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Cell Motil Cytoskeleton. 1994;27(1):88-96.

Role of microtubules in random cell migration: stabilization of cell polarity.

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Department of Medicine, University of Pennsylvania School of Medicine, Philadelphia.


The role of microtubules in random cell migration was investigated using time-lapse videomicroscopy to record in vitro the shape and motile behavior of guinea pig alveolar macrophages before and after disrupting microtubules with colcemid. Cell migration was quantified in terms of directional persistence time and speed. Motility was also correlated with morphological polarity: cells having a single lamellipodal region (monopolar cells) migrated, whereas those lacking a lamellipod (apolar cells) or with opposing lamellipodal regions (bipolar cells) did not migrate. Within 2 hours, colcemid caused a shift in polarity from 80% monopolar cells to 40% monopolar and 40% bipolar cells and a corresponding decrease from 80% to 40% in the fraction of migrating cells. Mean persistence time and speed decreased only slightly (approximately 20%) for those cells (still monopolar) which continued to migrate in the presence of colcemid. Persistence time and speed actually increased for many individual cells, indicating that random migration did not require intact microtubules. We conclude that colcemid treatment destabilizes monopolarity, leading to the gradual loss of monopolarity and consequent inhibition of migration. While a cell remains monopolar, it will continue to migrate even in the absence of intact microtubules, but microtubules are required for the long-term maintenance of cellular monopolarity and, thus, for continued motility.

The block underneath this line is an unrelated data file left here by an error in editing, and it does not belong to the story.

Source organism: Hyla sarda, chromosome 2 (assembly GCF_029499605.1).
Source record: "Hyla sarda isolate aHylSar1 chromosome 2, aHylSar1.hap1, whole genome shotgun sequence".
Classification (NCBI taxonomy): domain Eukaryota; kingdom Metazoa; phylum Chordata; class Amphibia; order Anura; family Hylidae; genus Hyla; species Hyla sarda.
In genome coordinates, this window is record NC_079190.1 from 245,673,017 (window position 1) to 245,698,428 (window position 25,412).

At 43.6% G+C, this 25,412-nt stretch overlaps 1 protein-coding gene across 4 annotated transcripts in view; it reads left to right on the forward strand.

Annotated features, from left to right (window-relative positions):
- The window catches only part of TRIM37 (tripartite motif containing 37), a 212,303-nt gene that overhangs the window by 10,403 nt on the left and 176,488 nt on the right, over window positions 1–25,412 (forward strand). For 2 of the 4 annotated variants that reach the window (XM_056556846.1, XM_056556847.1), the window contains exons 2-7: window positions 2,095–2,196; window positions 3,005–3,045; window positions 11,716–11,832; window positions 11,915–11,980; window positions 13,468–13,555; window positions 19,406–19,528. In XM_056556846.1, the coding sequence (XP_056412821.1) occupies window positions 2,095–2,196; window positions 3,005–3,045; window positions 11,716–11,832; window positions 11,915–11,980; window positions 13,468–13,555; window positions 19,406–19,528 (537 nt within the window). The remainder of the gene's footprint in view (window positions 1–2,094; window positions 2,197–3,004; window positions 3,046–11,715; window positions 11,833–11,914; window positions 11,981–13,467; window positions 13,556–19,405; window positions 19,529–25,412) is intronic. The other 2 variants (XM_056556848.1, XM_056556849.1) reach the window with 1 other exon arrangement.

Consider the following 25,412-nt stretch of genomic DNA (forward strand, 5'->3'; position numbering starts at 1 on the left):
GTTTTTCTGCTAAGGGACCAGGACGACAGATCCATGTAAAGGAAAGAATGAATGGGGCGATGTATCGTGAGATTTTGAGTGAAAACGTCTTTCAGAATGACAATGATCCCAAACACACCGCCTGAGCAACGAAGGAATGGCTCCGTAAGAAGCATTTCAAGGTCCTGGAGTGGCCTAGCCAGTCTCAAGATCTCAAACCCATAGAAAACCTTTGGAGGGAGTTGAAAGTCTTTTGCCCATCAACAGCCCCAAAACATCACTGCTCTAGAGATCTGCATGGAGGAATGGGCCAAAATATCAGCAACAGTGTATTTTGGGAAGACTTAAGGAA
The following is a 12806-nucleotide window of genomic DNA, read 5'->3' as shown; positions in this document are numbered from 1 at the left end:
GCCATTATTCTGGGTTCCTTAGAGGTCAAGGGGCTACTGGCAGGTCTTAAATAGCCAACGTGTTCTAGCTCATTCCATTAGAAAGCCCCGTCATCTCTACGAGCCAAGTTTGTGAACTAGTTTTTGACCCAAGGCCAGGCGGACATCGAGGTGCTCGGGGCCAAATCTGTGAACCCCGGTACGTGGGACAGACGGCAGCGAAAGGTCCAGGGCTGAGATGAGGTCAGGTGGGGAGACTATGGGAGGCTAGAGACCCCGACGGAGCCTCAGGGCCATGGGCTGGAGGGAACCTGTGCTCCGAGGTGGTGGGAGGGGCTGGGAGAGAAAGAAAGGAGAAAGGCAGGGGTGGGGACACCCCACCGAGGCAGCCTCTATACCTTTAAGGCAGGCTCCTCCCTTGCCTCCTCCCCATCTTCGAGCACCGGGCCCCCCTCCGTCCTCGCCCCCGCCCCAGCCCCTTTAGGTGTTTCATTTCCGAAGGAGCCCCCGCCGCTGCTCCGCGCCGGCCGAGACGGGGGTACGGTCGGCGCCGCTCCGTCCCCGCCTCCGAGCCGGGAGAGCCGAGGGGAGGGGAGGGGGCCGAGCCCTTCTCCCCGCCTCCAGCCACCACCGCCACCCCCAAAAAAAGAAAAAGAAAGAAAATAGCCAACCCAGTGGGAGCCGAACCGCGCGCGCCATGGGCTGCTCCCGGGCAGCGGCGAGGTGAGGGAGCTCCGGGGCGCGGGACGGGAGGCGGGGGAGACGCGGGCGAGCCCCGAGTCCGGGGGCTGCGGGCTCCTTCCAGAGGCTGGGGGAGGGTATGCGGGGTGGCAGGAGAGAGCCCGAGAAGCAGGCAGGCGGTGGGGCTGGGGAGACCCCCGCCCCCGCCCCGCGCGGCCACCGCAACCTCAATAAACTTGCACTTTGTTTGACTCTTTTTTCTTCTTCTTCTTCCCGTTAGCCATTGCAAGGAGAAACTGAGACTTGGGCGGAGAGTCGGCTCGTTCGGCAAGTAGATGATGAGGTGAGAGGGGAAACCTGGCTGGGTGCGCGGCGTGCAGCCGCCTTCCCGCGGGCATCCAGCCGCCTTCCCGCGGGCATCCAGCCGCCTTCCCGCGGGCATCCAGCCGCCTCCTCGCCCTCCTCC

[Indexed for MEDLINE]

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